I am working with a very large data set -- time-series data from an on-line process monitor with a 10 second measurement interval. I am trying to develop control limits for the process using control charts theory.
Here are the methods I have tried so far and the results:
1) Using an I-MR type chart: computing the control limits using an I-MR chart results in most of the data being out of control. I think the problem is that the time-scale over which the readings change significantly is hours but the range (and ultimately the control limit) is calculated from the differences between two consecutive data points, which are very small.
2) Subgrouping the data and using Xbar-R chart: If I sub-group the data into one-minute groups (i.e. n=6), and compute the control limits, I have the same problem as with the I-MR chart -- all the data is out of control. Same problem as above, the data doesn't change significantly from minute to minute.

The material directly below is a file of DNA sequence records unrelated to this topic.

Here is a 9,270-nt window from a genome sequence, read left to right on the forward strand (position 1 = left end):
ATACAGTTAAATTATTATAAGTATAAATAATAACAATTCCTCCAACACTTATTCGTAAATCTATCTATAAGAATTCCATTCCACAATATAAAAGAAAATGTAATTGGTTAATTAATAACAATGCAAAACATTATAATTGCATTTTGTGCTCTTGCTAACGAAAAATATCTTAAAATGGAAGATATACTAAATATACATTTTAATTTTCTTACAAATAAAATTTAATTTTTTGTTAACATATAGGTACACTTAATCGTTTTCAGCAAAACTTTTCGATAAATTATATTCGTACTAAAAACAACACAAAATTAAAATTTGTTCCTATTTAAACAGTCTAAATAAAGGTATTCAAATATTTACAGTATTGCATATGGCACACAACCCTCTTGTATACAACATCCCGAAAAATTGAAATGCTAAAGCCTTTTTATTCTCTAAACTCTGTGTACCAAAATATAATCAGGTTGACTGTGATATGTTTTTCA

3) Moving average over a longer time period: If I compute a moving average and range over several hours, the average range becomes much more realistic for the data set. However, I'm not sure how to actually calculate the real control limits because my subgroup size is so large (n=1440) and the tables of correction factors only go up to n=15.
Is it appropriate to have such a large subgroup size, and if so, what is the correct method of calculating control limits?
If it is not appropriate, what would be the correct way to calculate realistic control limits for this process?